Developmental coordination disorder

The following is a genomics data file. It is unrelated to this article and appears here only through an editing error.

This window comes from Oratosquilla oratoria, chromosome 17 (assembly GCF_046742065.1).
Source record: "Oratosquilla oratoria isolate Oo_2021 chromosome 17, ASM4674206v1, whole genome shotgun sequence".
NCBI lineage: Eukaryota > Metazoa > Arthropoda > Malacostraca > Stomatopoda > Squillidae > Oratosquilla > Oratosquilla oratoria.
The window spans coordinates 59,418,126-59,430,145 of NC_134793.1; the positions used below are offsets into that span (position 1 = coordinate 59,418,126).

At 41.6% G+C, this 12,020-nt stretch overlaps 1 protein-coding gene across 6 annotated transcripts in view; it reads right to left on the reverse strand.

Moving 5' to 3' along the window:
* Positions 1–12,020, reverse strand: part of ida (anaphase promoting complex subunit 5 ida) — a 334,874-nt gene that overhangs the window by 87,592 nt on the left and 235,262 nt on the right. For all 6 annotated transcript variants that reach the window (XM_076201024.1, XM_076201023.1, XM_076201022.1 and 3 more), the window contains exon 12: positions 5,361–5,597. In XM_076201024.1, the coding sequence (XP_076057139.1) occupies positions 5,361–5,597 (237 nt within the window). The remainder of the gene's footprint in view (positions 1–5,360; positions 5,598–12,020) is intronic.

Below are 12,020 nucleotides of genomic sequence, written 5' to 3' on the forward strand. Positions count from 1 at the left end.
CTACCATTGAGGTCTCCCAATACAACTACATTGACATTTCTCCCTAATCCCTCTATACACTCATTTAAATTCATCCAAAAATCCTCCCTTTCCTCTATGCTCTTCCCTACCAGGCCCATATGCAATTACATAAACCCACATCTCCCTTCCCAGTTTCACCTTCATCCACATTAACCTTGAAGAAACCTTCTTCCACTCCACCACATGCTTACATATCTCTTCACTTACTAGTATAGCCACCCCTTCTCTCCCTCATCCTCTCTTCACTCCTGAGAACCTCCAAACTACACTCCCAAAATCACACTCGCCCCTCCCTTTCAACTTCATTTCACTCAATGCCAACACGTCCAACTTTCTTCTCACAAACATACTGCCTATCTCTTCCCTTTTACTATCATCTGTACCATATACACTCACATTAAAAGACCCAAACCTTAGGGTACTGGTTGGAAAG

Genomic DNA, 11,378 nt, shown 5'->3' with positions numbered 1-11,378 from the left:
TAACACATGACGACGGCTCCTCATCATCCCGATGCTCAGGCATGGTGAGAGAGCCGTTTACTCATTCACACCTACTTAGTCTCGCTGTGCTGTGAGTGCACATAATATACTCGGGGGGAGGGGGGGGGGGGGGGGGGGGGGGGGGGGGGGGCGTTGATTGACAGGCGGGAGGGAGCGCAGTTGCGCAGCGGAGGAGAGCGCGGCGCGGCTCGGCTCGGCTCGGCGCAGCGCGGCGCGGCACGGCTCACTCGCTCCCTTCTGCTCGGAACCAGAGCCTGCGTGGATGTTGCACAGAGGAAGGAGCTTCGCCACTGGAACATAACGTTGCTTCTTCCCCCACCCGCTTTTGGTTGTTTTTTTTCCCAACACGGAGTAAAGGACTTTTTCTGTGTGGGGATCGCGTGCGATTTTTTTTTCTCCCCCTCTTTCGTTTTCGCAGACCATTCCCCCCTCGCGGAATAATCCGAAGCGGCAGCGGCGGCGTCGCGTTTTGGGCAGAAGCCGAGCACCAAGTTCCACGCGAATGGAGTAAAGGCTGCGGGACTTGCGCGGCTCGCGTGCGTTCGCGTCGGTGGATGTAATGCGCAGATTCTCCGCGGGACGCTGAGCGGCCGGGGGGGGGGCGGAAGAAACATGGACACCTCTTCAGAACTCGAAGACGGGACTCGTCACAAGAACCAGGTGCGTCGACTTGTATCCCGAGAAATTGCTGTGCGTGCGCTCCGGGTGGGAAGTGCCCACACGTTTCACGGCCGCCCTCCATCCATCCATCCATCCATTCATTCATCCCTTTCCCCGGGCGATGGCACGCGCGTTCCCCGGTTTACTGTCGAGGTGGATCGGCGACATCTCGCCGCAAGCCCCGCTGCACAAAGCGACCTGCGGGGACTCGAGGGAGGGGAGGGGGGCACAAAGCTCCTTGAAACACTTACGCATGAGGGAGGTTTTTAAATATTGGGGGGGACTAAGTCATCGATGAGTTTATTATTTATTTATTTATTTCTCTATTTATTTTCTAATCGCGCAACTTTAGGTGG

In the past, the expression 'clumsy child syndrome' was commonly used for what is now called developmental coordination disorder (DCD). However, the implications of DCD are more subtle than just the idea of clumsiness might suggest. Consequences of DCD are widespread and complex and include potential impact on socialisation, and physical health and fitness and mental well-being. The term 'dyspraxia' continues to be used in some countries, sometimes being seen as a subtype of DCD where the emphasis is on the planning and organisation of movement. Studies of interactions between DCD and its social and emotional consequences suggests possible relationships with anxiety, depression, self-perception and social skills. Researchers and others recognise the importance of early identification of DCD given the potential for secondary difficulties to develop. However, reservations have been voiced about the sensitivity of screening tests in identifying DCD and motor difficulties more generally.